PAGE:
Howard Dean on Drugs
Former VT Governor; Former Democratic Candidate for President
None of these three baby-boomer candidates said anything beyond their short, declarative affirmations. None followed with a hurried explanation that it was just a few times, that it was some kind of "youthful indiscretion," or that he didn't inhale. The implication of their answers seemed to be, "Yeah, so what?..."
The next day's news coverage of the debate focused on the attacks on Dr. Dean for his references to appealing to people who fly the Confederate flag. The admissions of marijuana smoking by three of the Democratic candidates for president were largely ignored.
A: I don't think they should throw people in jail, but here's what I think. The process by which medical marijuana is being legalized is the wrong process. I don't like it when politicians interfere in medicine. It's why I am very pro-choice, because I don't think that is the government's business. So what I will do as president is, I will require the FDA within 12 months to evaluate marijuana and see if it is, in fact, a decent medicine or not. If it is, for what purposes -- and I suspect it will be for cancer patients and HIV/AIDS patients. And it should be allowed for that. But I suspect it will not be allowed for things like glaucoma. But we have to do the FDA studies. I think marijuana should be treated like every other drug in the process and there shouldn't be a special process which is based on politics to legalize it.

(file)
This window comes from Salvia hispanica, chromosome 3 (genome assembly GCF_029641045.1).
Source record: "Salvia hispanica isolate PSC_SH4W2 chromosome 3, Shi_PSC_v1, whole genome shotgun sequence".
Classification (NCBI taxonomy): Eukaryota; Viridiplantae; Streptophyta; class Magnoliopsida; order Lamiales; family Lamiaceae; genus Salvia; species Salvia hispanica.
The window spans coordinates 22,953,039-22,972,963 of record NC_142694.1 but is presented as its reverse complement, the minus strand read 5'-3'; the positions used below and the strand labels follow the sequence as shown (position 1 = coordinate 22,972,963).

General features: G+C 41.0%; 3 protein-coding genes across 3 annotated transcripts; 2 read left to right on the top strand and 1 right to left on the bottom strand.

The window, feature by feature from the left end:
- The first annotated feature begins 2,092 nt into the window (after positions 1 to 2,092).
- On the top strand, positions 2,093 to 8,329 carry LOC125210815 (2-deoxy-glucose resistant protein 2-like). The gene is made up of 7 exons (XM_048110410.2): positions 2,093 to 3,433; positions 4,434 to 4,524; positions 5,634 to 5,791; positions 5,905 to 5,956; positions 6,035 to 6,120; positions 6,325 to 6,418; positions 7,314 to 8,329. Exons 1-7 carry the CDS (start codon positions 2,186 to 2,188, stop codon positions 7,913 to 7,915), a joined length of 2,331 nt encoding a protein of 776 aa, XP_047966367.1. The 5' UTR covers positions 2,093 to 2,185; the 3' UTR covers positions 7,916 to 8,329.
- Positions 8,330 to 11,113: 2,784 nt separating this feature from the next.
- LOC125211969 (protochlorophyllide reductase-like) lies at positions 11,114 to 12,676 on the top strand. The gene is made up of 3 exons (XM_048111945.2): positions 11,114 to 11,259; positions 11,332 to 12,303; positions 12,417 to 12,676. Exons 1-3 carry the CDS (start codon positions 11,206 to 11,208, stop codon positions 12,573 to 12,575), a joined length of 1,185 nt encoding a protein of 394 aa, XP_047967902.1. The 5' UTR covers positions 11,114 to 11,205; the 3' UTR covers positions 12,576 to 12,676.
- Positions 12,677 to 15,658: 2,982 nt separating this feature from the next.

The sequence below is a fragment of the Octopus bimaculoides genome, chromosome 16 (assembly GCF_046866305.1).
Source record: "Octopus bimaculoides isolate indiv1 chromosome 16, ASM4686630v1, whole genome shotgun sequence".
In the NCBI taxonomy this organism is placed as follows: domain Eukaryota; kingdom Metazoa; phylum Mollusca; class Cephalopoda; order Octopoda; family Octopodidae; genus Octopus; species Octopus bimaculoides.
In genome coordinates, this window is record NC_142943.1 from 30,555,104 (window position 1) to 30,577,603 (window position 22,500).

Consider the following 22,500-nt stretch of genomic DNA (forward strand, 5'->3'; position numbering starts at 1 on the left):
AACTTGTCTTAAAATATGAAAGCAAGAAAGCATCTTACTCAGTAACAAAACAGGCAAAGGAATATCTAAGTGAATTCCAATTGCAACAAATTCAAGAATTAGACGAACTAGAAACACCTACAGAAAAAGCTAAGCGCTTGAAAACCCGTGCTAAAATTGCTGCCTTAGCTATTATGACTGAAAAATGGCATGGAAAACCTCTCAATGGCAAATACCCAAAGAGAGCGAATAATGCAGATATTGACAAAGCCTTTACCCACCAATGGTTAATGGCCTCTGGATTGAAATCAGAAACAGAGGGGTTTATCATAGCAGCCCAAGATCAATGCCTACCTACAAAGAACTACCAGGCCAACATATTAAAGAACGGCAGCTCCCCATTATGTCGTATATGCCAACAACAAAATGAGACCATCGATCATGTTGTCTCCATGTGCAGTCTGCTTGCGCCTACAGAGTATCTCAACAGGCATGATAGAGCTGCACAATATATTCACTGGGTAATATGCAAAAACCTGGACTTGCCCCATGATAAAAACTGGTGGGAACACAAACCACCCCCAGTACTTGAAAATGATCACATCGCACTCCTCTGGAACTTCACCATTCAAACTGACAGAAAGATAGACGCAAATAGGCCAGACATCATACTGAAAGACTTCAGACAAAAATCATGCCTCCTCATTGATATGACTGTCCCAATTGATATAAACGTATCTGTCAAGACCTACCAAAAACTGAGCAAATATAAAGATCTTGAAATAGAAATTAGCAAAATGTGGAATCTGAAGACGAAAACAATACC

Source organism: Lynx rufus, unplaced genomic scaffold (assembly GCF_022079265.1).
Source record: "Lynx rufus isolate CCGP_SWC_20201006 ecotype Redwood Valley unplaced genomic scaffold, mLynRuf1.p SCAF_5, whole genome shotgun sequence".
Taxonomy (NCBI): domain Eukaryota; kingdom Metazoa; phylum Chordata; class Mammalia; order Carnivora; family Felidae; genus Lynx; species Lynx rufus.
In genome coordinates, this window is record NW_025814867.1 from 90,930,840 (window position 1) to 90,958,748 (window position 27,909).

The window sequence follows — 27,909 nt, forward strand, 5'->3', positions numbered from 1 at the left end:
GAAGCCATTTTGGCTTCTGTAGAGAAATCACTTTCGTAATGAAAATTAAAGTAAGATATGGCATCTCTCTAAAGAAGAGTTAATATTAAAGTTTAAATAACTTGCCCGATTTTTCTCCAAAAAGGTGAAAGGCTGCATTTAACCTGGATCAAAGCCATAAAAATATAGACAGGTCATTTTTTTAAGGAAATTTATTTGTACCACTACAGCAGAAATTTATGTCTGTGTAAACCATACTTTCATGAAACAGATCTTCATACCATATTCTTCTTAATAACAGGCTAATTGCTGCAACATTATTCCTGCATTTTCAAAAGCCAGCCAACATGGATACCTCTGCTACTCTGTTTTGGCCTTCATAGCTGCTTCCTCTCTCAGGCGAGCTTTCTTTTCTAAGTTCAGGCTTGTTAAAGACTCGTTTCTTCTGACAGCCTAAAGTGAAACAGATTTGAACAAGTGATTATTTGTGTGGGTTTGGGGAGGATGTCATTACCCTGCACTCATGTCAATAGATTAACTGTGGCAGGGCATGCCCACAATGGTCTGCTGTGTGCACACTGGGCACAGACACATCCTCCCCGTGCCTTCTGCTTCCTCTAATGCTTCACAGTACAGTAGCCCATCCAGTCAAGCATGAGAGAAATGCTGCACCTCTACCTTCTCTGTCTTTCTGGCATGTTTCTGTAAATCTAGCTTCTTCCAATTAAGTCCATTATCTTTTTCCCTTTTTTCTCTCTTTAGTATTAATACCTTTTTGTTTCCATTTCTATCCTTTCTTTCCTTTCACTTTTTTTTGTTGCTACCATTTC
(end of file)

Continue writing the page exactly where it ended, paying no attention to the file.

A: I am in favor of really hammering dealers. They are merchants of death & destruction & misery. The rest of the drug problem-the casual users-is a public health problem, not a criminal problem, and we ought to approach it using a medical model. I particularly like drug courts where the court has wide discretion to sentence people to rehabilitation. It's smarter to send casual users of serious drugs to rehab rather than jail. And it's cheaper in the long run. Even if they will fail rehabilitation 3 or 4 times, that's what you have to understand about substance abusers. From a medical point of view, as a physician, and also as a governor, I think we ought to treat drug abuse as a public health problem. I'm not in favor of decriminalizing drugs. That sends a very bad message to young people-we already have a serious problem with the drugs that are legal, alcohol and tobacco, and adding a third drug is not a good idea.
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George W. Bush
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|Adv: Avi Green for State Rep Middlesex 26, Somerville & Cambridge Massachusetts|